Thus, the welfare mix (Evers and Laville, 2004) can be an important analytical device, as it may show who has the main responsibility for different aspects of welfare, and thereby can influence the options for access to services and benefits which may have an impact upon the individual’s welfare.

Historically, the establishment of the first social indicators in the 1960s and the examination of subjective and objective aspects of well-being can be seen as the beginning of measuring life satisfaction, well-being or happiness in another way than just accepting the overall level of the value of production (measured by GDP). Recent years have seen a further upswing in the measurement of welfare, including OECD social indicators, various national governments looking at ways to measure happiness, and the EU’s attempt to establish indicators showing the quality of life in different countries. There has also been a tendency to look at human beings not only as individuals maximizing utility (the classical analysis), but as social animals (Brooks, 2011).

The focus within the EU, for example, has also been on trying to integrate the impact based on an understanding of social and environmental issues as well as economic conditions. Quality of life, or satisfaction, seems to be higher in the Nordic welfare states than the liberal and Central European welfare states, and lowest in Southern and Eastern Europe. A variety of studies of European countries and also around the world (cf. Chapters 12 to 22) show that people in more affluent countries and more developed welfare states often have a higher level of satisfaction than others in terms of well-being (Greve, 2017).

Understanding welfare thus needs to embrace a variety of factors, including knowledge concerning the four issues mentioned above (i.e. wealth, public spending on welfare, poverty and happiness). This is also the reason for discussing these issues in further detail.

Spending on welfare, and, in this context, mainly public sector spending on welfare (whether direct or indirect), can have an impact upon the individual’s level of welfare by giving them options that are otherwise not available. Spending on welfare can have a variety of purposes, from trying to support the most vulnerable, to investing in future jobs and ensuring a higher degree of equality. Barr argues that the welfare state has to deal with three specific issues: efficiency, equity and administration. This can be further divided into issues of efficiency (macro and micro incentives), supporting living standards (poverty relief, insurance, consumption smoothing), the reduction of inequality (vertical equity, horizontal equity), social inclusion (dignity, social solidarity) and administrative feasibility (intelligibility, absences of abuse) (Barr, 2004). Another understanding, but one closely aligned to this, may be to look at welfare for the poor, insurance, income maintenance, and health and social services and government at the level of the economy and the population (Garland, 2014, p. 339). Naturally, the way of and understanding how to implement these three specific issues, and also because they have contradictory elements, is influenced by ideological preferences and understandings of how different approaches work. Nevertheless, a good analysis of how, when and why the public sector should be the core provider of welfare should include efficiency, equity and administration in the analysis. The balance between the elements can vary, and a central discussion may be whether it is possible to include and measure all these issues. Finally, we need to question whether, when evaluating interventions, we risk spending more money and time on administrative issues than on the actual delivery of the expected welfare.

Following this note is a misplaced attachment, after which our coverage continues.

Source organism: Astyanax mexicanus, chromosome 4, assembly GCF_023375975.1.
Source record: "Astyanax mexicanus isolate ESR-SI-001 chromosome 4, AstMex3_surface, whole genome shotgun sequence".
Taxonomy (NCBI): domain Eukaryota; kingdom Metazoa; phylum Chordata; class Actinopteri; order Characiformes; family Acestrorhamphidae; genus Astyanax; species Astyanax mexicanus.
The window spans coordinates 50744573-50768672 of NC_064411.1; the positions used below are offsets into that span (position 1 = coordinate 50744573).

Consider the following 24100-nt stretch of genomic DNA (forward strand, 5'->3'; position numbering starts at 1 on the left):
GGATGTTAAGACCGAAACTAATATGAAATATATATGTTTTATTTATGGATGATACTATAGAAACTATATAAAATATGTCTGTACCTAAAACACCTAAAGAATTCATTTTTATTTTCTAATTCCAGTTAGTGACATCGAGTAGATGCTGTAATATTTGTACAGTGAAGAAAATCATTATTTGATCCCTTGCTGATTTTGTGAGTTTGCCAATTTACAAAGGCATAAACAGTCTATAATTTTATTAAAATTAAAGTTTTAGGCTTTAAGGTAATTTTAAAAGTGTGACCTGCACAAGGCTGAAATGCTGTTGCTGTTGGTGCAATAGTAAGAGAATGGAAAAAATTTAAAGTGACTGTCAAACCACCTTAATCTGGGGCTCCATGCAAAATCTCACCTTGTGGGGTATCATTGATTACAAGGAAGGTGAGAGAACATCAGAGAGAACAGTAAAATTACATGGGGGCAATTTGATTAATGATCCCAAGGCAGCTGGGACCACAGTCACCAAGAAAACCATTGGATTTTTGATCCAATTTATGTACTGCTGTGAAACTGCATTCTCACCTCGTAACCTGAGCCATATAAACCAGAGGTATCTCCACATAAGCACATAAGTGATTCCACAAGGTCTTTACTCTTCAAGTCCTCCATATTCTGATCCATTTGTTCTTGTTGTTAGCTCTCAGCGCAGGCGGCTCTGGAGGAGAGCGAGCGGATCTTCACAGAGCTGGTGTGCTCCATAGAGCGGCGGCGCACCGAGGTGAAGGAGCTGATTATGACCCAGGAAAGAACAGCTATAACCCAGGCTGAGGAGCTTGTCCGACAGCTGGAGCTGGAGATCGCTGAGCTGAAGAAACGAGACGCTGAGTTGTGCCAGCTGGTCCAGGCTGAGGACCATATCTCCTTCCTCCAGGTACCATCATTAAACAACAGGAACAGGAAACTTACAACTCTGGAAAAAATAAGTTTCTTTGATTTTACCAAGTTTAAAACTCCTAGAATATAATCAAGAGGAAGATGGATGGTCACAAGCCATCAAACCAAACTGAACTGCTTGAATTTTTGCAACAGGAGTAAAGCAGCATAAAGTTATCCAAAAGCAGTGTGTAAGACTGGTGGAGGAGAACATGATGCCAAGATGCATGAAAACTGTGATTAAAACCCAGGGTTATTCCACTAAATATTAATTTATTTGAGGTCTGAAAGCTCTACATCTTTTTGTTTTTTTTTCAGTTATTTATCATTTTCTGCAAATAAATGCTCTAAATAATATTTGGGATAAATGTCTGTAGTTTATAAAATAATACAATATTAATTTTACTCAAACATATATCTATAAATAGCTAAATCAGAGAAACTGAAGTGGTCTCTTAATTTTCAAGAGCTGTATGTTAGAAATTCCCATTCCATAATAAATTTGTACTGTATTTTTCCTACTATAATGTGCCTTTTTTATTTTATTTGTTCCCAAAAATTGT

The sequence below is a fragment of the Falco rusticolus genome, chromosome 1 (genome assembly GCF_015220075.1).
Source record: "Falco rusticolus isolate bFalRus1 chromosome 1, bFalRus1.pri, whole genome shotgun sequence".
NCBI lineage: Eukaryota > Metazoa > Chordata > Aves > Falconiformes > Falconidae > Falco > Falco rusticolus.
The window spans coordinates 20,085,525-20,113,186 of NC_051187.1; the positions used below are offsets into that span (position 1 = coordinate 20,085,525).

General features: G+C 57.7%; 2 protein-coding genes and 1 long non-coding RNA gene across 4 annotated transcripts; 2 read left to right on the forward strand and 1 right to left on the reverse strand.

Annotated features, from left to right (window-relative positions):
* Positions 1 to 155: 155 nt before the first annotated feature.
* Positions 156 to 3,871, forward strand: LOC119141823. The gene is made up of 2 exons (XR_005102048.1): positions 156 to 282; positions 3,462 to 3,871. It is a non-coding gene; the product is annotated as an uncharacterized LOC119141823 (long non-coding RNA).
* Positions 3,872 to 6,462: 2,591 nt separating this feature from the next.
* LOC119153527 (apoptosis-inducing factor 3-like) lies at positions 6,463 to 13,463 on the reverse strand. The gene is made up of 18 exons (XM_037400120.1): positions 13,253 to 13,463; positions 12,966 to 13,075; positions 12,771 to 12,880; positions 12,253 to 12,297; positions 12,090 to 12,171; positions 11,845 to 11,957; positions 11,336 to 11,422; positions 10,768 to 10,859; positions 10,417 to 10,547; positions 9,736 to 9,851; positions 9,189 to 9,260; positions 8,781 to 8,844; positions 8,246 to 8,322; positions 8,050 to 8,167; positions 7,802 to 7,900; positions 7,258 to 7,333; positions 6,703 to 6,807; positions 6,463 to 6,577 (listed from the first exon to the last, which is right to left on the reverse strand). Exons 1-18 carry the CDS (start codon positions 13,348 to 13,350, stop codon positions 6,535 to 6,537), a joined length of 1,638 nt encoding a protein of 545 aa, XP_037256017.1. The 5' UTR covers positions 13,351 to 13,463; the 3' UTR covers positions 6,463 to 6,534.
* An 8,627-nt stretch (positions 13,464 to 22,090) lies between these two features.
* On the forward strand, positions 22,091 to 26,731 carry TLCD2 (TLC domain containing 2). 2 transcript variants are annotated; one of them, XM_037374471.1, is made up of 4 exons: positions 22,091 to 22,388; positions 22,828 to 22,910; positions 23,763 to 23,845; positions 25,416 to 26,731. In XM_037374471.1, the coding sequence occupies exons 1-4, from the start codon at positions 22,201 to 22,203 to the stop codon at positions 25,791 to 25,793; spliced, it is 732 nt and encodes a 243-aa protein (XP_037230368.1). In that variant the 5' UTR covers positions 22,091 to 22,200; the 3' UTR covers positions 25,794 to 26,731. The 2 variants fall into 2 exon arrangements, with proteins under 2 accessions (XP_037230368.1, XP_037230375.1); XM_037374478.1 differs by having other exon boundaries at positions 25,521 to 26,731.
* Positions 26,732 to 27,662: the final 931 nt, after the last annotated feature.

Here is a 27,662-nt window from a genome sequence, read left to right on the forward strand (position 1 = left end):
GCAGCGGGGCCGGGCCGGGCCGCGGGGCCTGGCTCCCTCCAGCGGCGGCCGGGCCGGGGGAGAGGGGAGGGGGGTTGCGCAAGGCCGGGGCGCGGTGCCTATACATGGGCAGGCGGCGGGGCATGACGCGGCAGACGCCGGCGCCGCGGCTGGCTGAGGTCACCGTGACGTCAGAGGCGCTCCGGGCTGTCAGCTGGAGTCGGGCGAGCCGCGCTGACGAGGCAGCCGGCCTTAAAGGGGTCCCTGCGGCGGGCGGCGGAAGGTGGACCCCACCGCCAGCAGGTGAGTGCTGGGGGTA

A historical and still central reason for public sector intervention, which needs to be included in the analysis, is market failure. Markets can fail for many and different reasons, and, even if there is no complete agreement on the extent of market failure, the existence of monopolies, externalities and elements related to equity and employment can be reasons for public intervention to ensure a higher level of welfare. The high degree of economic inequality as witnessed in recent years has also questioned the capitalist economic systems’ ability to survive, and to discuss what is needed to ensure that the market is not in itself damaging those societies’ development (Reich, 2015).